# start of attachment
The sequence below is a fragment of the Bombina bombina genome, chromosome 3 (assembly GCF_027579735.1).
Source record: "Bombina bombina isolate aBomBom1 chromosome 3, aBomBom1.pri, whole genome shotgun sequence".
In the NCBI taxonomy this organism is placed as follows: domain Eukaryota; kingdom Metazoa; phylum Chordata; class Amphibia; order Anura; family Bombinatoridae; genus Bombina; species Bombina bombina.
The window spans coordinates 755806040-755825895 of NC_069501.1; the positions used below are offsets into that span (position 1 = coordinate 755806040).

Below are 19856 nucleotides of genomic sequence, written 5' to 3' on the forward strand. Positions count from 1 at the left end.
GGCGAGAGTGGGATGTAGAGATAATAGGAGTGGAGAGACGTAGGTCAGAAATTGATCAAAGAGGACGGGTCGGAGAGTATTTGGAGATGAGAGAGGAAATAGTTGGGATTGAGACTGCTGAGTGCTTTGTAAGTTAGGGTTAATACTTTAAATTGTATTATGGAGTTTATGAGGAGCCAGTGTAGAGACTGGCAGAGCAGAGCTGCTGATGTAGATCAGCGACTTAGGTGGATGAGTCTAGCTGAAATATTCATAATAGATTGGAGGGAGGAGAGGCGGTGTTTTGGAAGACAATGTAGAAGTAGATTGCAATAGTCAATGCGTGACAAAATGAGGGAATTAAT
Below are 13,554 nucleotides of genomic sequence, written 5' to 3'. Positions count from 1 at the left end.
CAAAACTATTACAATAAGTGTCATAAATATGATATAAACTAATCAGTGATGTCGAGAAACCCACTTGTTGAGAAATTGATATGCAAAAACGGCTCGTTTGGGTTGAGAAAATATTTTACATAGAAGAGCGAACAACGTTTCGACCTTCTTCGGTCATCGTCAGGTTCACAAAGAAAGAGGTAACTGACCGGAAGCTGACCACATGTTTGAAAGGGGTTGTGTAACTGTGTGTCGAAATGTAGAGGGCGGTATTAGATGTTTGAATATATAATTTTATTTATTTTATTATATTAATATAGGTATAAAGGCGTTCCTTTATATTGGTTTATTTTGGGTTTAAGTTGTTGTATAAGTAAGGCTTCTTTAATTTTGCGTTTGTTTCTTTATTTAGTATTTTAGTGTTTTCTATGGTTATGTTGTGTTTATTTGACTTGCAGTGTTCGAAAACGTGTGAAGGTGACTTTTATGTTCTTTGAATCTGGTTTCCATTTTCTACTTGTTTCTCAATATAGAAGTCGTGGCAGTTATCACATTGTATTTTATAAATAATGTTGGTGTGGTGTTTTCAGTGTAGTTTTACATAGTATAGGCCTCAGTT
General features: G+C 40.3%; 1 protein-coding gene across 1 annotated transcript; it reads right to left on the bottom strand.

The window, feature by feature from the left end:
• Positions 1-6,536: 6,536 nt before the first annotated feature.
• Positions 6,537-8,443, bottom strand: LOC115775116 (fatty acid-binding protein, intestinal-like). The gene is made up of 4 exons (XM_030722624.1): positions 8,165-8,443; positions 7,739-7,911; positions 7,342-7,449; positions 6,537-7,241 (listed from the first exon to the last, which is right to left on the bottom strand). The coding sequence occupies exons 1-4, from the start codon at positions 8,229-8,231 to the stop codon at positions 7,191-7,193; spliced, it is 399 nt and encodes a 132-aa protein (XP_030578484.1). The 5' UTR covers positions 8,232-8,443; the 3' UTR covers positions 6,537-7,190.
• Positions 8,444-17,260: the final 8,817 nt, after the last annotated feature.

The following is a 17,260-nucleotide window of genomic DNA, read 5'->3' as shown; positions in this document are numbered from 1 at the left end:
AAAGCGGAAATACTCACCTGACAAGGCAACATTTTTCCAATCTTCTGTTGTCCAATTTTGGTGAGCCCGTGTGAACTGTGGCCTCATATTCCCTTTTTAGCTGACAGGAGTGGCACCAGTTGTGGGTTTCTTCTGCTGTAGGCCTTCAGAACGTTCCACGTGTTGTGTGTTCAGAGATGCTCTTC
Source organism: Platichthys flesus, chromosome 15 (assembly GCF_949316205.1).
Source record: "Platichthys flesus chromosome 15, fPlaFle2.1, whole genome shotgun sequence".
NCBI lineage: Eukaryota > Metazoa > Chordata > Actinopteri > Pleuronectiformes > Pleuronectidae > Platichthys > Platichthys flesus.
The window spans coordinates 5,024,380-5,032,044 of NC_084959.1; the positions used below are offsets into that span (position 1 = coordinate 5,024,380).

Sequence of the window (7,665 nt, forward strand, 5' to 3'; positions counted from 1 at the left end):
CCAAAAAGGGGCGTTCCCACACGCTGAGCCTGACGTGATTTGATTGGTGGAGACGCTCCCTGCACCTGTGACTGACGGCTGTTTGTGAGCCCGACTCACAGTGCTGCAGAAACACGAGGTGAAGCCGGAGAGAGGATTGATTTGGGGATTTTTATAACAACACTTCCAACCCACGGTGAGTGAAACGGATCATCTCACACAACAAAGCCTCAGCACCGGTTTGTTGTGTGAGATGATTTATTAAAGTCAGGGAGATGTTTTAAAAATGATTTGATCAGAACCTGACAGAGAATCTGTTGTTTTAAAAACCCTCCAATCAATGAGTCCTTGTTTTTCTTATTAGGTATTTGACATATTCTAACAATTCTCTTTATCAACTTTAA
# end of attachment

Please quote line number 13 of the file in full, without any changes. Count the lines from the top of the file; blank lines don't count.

• Positions 8,444-17,260: the final 8,817 nt, after the last annotated feature.